Experts say the Sun may be a major source of water on Earth. 

Earth is very water-rich compared to other planets in the Solar System, with oceans covering more than 70 per cent of its surface. 

Curtin University researchers have helped unravel the enduring mystery of the origins of the Earth’s water, and found what might be a surprising source.

Researchers from Curtin’s Space Science and Technology Centre (SSTC) say solar wind - composed of charged particles from the Sun including hydrogen ions - creates water on the surface of dust grains. 

These grains appear to have been carried on asteroids that smashed into the Earth during the early days of the Solar System.

“An existing theory is that water was carried to Earth in the final stages of its formation on C-type asteroids, however previous testing of the isotopic ‘fingerprint’ of these asteroids found they, on average, didn’t match with the water found on Earth meaning there was at least one other unaccounted for source,” SSTC Director Professor Phil Bland says. 

“Our research suggests the solar wind created water on the surface of tiny dust grains and this isotopically lighter water likely provided the remainder of the Earth’s water.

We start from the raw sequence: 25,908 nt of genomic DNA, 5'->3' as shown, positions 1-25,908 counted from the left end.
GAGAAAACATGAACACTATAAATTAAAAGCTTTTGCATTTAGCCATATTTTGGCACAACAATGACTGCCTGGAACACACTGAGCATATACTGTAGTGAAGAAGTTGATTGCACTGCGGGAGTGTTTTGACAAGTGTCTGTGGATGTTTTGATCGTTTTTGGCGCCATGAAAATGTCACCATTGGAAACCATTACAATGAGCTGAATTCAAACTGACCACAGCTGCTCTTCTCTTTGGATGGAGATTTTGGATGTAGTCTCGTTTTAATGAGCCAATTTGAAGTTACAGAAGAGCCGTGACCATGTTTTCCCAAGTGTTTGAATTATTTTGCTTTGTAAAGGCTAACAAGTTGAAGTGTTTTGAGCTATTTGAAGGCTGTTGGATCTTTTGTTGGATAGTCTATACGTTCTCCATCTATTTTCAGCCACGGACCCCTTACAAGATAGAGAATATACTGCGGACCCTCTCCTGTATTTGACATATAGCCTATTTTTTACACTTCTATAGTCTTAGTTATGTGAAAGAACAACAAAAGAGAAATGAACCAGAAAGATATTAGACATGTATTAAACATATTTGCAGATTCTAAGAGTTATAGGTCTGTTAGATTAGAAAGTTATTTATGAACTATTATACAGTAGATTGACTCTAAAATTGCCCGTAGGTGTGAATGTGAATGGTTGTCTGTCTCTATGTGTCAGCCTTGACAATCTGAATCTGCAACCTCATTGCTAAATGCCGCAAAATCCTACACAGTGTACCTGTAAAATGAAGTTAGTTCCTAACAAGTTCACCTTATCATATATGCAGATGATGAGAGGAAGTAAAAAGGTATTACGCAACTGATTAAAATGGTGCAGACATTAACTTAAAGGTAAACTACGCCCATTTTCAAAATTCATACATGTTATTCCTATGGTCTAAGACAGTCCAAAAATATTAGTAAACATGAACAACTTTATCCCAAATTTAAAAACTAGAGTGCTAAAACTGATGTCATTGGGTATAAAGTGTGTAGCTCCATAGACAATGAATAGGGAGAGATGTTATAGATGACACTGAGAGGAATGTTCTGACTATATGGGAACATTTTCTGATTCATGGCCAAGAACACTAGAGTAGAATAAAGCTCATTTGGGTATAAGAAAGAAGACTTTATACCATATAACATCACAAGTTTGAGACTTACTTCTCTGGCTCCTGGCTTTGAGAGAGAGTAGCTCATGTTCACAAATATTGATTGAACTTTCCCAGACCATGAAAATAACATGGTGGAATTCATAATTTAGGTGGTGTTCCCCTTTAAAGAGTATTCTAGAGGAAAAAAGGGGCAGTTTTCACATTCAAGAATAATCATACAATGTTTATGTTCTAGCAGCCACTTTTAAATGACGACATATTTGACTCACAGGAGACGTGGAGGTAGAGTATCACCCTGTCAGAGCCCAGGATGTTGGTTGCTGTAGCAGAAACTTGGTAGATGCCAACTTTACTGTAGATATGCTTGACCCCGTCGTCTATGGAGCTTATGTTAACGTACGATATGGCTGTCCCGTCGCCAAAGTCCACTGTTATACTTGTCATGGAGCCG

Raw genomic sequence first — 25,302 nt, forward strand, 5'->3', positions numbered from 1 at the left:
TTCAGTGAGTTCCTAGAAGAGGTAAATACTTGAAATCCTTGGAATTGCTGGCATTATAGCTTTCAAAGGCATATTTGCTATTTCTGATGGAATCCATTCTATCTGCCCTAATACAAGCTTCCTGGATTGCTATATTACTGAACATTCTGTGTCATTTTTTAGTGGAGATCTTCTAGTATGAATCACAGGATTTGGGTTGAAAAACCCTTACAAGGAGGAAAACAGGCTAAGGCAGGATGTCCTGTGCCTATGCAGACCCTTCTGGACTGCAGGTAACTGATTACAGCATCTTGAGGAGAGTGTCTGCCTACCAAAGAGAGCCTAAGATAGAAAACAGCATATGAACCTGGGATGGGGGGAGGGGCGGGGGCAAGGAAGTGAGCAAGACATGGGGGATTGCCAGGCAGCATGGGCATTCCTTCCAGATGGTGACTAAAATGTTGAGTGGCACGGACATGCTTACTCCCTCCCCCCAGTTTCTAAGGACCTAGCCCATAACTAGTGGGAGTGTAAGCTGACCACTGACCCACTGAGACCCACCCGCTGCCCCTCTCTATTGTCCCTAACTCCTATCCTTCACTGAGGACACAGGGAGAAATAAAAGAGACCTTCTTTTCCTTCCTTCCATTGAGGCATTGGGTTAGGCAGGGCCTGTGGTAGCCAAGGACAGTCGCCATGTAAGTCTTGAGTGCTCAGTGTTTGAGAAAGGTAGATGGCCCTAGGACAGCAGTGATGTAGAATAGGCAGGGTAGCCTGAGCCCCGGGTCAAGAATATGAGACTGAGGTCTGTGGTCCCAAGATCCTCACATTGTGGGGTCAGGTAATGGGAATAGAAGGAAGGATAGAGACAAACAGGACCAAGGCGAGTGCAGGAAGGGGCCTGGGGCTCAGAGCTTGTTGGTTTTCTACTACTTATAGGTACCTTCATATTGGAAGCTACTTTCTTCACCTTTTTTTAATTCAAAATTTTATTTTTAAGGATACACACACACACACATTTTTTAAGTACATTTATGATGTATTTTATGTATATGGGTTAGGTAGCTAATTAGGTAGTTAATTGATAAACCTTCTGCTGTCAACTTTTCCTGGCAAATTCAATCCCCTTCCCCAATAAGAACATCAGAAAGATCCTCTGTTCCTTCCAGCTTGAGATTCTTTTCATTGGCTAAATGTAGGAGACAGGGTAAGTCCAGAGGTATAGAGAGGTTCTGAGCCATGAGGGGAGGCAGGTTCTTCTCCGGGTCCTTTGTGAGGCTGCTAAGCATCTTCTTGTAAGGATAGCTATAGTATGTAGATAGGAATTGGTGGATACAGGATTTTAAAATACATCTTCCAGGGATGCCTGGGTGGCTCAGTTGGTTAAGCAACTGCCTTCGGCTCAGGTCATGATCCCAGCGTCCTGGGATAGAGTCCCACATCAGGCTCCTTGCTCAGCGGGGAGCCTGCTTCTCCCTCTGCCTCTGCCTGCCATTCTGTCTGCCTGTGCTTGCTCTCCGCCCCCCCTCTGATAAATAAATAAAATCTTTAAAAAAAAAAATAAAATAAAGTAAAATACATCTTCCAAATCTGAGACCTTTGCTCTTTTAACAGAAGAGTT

“This new solar wind theory is based on meticulous atom-by-atom analysis of miniscule fragments of an S-type near-Earth asteroid known as Itokawa, samples of which were collected by the Japanese space probe Hayabusa and returned to Earth in 2010.”

The SSTC team took a detailed look inside the first 50 nanometres of the surface of Itokawa dust grains. 

They found the grains contained enough water that, if scaled up, would amount to about 20 litres for every cubic metre of rock.

Researcher Dr Luke Daly says the study gives scientists a remarkable insight into the past source of Earth’s water, but could also help future space missions.

“How astronauts would get sufficient water, without carrying supplies, is one of the barriers of future space exploration,” Dr Daly says.

“Our research shows that the same space weathering process which created water on Itokawa likely occurred on other airless planets, meaning astronauts may be able to process fresh supplies of water straight from the dust on a planet’s surface, such as the Moon.”

The full study is accessible here.